Large whale satellite telemetry: A tool for determining habitat-use, distribution, and behavior of endangered whale populations.
Amy S. Kennedy, Ph D
JISAO and NOAA/NMFS/AFSC Marine Mammal Laboratory, Seattle, WA
Thursday, October 12, 2017 4:00 PM
Fishery Sciences Building, Room 102
Open advising – with guests from UW Study Abroad hosted in FSH lobby from 3:15-4:00 pm
Over the past decade, NOAA’s Marine Mammal Laboratory (MML) and JISAO scientists have partnered with local and international organizations to conduct satellite telemetry research on large whales in order to describe their fine-scale movement and habitat-use. In addition to ecological studies, projects detailing the physical and physiological effects of tagging on individuals and populations have been conducted. North Pacific right whales, humpbacks, and gray whales were tagged with the implantable configurations of SPOT5 and MK-10a transmitters produced by Wildlife Computers. The cylindrical tags are designed to penetrate the dorsal surface of the whale’s body and anchor in the blubber/muscle fascia. External components of the tag are made of surgical quality stainless steel and are sterilized prior to deployment. Results from these projects show that satellite telemetry is a powerful tool for collecting fine-scale movement data (particularly in remote areas) that cannot be obtained or predicted in any other manner. We found that while whales aggregate in well-known areas, there can be substantial individual movement variation within seasons. Results also show that whales are routinely crossing international borders, reinforcing the need for multinational collaboration when managing these endangered animals. Finally, our research has contributed greatly to improving tag designs and deployment techniques that minimize the physical impacts of tagging and maximize the longevity of transmission.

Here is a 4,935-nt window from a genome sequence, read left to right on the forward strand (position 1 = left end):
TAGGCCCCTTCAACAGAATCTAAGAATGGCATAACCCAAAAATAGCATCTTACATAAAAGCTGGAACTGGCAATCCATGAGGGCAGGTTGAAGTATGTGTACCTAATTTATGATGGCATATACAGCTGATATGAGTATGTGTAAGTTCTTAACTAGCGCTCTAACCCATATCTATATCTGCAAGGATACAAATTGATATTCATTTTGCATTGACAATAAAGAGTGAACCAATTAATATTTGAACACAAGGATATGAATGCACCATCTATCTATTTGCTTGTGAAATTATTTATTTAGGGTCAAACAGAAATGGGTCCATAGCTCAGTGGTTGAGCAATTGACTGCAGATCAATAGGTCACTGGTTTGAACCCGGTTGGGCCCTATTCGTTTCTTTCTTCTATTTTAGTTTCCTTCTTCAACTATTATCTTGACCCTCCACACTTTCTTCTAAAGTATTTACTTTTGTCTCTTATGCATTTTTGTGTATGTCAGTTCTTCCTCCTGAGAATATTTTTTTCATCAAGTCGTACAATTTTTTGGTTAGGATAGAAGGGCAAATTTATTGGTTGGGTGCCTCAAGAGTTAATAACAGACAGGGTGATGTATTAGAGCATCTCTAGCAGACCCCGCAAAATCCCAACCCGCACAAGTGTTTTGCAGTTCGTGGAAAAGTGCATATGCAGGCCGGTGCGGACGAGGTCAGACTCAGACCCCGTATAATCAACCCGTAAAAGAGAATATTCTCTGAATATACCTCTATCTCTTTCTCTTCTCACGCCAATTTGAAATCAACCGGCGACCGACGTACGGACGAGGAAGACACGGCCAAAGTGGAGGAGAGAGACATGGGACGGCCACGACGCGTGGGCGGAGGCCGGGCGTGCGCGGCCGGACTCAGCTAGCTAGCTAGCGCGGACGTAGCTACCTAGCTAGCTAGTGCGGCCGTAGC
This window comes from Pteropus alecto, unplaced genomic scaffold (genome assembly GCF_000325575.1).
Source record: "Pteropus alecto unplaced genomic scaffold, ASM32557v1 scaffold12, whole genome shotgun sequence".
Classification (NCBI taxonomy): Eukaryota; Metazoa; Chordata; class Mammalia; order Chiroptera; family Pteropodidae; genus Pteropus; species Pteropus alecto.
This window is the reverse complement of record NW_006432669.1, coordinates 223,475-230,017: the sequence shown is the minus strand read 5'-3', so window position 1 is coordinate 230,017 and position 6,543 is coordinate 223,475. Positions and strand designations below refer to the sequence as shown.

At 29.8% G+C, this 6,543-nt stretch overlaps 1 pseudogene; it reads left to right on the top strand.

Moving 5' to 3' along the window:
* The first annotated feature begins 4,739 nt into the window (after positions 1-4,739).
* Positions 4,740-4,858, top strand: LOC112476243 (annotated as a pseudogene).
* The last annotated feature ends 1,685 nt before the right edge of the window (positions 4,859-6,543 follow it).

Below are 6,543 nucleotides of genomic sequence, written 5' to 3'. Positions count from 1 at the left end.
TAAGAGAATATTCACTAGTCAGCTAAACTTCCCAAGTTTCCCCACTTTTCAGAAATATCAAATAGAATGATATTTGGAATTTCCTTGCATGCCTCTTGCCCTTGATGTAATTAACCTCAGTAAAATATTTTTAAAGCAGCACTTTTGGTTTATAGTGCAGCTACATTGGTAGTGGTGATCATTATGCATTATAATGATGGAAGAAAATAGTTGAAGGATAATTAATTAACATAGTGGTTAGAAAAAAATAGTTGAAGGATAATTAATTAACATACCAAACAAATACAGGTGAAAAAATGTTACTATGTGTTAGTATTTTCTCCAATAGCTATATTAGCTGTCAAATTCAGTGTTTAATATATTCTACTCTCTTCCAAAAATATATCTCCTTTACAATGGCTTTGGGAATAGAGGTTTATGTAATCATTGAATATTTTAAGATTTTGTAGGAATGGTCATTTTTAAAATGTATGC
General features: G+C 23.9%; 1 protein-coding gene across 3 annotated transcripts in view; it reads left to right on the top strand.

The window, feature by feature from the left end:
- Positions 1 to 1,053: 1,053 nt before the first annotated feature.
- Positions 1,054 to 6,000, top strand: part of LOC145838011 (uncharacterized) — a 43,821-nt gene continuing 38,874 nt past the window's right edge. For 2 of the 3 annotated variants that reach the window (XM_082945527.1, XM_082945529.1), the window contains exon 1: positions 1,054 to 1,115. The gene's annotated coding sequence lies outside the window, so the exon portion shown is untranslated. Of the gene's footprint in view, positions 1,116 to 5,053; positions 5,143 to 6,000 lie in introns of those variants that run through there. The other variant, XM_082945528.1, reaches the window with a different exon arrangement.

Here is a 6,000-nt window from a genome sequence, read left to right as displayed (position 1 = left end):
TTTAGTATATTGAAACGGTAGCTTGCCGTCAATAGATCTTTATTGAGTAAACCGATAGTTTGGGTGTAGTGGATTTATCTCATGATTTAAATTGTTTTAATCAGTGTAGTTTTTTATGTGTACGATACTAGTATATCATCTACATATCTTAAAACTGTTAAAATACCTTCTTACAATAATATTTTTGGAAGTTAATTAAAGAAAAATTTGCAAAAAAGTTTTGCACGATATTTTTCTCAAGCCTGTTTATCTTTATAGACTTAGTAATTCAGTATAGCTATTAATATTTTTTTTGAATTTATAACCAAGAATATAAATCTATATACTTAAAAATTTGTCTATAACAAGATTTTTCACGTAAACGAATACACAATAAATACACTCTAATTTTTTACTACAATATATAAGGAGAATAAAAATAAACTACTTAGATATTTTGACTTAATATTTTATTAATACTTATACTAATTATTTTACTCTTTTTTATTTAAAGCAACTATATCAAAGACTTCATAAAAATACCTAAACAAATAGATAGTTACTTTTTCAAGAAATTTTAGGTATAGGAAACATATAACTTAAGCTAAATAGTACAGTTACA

Dr. Amy Kennedy is a research scientist with JISAO at the Marine Mammal Marine Laboratory (a division of NOAA Fisheries) in Seattle, WA (USA). After receiving her doctorate from the University of Paris, Dr. Kennedy’s research goals have focused on telemetry-driven research and development, with emphasis on fine-scale cetacean habitat-use within high human impact regions and/or marine protected areas. Since she began tagging whales in 2009, she has deployed Argos-monitored implantable satellite tags (deployed using the Air Rocket Transmission System, ARTS) in humpback, right and gray whales in the Chukchi and Bering Seas, Gulf of Maine, Straits of Magellan, Dominican Republic, Arabian Sea, South Africa, Brazil, and the French West Indies. Dr. Kennedy’s current research focuses on using telemetry data to describe large whale habitat-use in breeding and feeding grounds.